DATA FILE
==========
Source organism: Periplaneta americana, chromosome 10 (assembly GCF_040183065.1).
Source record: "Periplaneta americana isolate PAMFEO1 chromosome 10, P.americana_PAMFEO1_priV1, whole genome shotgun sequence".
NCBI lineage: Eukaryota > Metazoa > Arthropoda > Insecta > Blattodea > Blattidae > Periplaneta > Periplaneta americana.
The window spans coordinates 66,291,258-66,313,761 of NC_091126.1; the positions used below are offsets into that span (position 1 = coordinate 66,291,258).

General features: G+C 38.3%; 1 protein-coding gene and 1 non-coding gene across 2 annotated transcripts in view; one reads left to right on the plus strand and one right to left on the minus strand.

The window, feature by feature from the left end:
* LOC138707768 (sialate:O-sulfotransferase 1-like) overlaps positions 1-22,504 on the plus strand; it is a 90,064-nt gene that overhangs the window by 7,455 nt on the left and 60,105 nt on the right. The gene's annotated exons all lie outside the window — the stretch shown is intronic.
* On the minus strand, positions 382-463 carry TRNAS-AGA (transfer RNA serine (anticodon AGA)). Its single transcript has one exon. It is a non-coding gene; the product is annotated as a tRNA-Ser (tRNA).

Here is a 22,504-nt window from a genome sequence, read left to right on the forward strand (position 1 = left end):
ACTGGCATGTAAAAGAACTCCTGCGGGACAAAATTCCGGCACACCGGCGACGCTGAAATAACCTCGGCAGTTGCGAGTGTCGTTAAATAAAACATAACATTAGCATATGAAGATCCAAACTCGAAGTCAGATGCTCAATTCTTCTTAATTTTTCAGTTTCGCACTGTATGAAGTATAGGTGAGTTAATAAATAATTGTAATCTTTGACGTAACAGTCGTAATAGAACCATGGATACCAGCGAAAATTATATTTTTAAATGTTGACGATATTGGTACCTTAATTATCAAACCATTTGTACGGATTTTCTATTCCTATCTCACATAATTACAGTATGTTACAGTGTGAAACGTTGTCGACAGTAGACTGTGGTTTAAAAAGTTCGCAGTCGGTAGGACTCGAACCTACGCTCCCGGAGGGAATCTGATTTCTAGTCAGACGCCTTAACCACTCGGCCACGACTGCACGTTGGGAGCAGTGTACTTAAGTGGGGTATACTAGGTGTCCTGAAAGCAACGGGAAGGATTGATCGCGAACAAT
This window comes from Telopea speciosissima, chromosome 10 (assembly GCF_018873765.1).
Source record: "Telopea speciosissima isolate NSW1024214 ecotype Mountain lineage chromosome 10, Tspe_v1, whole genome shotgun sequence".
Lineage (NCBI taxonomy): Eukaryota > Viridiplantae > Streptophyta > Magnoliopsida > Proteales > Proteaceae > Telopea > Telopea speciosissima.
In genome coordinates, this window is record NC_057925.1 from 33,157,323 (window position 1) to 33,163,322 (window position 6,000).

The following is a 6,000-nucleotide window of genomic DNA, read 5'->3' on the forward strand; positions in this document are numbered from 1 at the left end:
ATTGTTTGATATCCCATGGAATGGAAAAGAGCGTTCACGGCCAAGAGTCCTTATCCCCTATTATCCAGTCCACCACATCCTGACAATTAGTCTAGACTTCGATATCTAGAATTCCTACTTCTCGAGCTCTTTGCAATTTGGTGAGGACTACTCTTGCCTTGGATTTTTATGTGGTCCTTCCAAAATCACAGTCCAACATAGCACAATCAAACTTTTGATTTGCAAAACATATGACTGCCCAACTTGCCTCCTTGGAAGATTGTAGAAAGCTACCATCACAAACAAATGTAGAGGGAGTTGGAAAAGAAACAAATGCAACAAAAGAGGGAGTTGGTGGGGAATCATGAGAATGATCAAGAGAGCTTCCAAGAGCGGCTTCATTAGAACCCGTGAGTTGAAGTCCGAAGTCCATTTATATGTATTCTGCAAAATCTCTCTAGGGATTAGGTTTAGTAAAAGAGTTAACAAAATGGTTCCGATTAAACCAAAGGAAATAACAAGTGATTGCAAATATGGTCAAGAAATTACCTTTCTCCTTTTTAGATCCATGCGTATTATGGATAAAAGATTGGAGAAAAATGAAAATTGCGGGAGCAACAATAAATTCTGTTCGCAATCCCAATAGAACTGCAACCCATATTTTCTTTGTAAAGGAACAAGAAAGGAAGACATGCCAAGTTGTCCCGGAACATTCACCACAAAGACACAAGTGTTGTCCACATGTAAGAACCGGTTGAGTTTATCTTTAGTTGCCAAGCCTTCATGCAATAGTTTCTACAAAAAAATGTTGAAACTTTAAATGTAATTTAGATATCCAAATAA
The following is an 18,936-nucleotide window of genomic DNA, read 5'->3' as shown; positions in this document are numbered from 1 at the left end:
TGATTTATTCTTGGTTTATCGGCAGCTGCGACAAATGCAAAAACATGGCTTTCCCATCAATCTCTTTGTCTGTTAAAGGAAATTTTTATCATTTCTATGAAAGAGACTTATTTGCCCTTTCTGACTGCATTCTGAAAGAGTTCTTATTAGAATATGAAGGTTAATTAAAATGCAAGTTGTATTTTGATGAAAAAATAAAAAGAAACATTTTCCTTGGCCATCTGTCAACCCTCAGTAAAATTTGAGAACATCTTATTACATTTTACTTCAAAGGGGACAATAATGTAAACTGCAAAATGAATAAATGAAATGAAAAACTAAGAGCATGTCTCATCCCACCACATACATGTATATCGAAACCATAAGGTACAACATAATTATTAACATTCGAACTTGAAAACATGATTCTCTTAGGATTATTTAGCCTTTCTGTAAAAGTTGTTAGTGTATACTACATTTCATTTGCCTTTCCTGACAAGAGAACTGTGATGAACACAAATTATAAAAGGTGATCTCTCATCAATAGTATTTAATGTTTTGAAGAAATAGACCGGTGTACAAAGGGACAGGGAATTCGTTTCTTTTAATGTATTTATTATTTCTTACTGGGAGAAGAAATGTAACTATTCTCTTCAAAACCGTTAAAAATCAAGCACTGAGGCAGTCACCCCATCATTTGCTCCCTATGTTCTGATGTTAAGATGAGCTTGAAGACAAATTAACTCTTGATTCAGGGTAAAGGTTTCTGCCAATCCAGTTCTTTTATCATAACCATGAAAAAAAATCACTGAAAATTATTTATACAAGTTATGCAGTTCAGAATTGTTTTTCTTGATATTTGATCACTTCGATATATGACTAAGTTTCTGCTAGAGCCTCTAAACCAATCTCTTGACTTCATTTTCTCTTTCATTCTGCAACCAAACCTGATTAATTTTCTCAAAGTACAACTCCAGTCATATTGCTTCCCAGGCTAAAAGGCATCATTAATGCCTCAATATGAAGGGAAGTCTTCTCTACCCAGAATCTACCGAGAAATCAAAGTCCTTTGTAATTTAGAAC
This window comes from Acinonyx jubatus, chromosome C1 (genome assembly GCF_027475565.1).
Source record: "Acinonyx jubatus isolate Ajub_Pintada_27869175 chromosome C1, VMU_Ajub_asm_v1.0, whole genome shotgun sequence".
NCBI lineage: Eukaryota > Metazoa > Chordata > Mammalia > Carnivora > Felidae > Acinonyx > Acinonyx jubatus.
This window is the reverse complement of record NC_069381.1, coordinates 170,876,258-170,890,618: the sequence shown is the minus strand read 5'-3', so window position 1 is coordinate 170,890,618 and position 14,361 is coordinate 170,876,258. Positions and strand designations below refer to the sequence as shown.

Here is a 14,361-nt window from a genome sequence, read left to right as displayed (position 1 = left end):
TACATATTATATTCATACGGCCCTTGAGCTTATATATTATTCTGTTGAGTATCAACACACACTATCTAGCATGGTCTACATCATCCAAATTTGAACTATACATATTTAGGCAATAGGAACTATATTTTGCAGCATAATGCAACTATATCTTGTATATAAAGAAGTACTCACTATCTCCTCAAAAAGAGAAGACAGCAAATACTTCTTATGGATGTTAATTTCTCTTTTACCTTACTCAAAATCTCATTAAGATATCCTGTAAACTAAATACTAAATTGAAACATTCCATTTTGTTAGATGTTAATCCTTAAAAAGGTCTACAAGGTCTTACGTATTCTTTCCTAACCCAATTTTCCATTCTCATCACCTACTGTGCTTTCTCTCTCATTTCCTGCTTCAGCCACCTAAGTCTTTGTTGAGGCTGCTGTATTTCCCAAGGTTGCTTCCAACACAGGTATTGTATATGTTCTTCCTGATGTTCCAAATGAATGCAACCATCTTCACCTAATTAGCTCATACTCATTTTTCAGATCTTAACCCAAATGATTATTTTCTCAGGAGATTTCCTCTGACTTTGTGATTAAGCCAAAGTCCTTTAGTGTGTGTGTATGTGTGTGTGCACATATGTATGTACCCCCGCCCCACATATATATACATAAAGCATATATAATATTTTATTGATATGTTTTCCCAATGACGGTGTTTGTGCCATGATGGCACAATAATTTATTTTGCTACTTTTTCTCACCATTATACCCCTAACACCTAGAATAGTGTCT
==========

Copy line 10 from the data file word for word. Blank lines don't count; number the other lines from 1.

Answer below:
ACTGGCATGTAAAAGAACTCCTGCGGGACAAAATTCCGGCACACCGGCGACGCTGAAATAACCTCGGCAGTTGCGAGTGTCGTTAAATAAAACATAACATTAGCATATGAAGATCCAAACTCGAAGTCAGATGCTCAATTCTTCTTAATTTTTCAGTTTCGCACTGTATGAAGTATAGGTGAGTTAATAAATAATTGTAATCTTTGACGTAACAGTCGTAATAGAACCATGGATACCAGCGAAAATTATATTTTTAAATGTTGACGATATTGGTACCTTAATTATCAAACCATTTGTACGGATTTTCTATTCCTATCTCACATAATTACAGTATGTTACAGTGTGAAACGTTGTCGACAGTAGACTGTGGTTTAAAAAGTTCGCAGTCGGTAGGACTCGAACCTACGCTCCCGGAGGGAATCTGATTTCTAGTCAGACGCCTTAACCACTCGGCCACGACTGCACGTTGGGAGCAGTGTACTTAAGTGGGGTATACTAGGTGTCCTGAAAGCAACGGGAAGGATTGATCGCGAACAAT